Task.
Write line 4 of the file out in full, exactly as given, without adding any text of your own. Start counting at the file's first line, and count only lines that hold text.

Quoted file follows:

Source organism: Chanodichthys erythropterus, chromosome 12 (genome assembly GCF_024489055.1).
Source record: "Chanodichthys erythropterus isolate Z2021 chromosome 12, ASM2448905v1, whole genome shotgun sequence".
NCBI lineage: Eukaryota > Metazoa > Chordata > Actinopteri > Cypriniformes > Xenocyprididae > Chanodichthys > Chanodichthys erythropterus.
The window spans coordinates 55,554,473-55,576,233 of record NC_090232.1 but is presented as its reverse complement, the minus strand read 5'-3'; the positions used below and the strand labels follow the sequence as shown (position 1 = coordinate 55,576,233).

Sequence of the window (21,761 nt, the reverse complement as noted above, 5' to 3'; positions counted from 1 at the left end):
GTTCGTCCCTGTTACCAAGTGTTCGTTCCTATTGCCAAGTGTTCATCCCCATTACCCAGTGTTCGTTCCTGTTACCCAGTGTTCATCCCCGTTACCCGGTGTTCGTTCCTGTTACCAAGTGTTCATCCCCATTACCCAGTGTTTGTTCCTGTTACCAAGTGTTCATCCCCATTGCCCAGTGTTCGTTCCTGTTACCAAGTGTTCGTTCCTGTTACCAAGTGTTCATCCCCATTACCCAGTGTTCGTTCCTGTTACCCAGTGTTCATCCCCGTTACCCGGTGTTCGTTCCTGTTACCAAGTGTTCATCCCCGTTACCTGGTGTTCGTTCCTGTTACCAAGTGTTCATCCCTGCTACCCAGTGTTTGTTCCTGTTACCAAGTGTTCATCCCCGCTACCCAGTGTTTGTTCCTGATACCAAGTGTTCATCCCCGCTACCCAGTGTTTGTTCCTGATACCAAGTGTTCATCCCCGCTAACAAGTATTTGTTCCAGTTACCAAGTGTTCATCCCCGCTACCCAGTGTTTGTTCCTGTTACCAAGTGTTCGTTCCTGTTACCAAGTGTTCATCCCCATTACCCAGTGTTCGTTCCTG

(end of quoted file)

The window spans coordinates 55,554,473-55,576,233 of record NC_090232.1 but is presented as its reverse complement, the minus strand read 5'-3'; the positions used below and the strand labels follow the sequence as shown (position 1 = coordinate 55,576,233).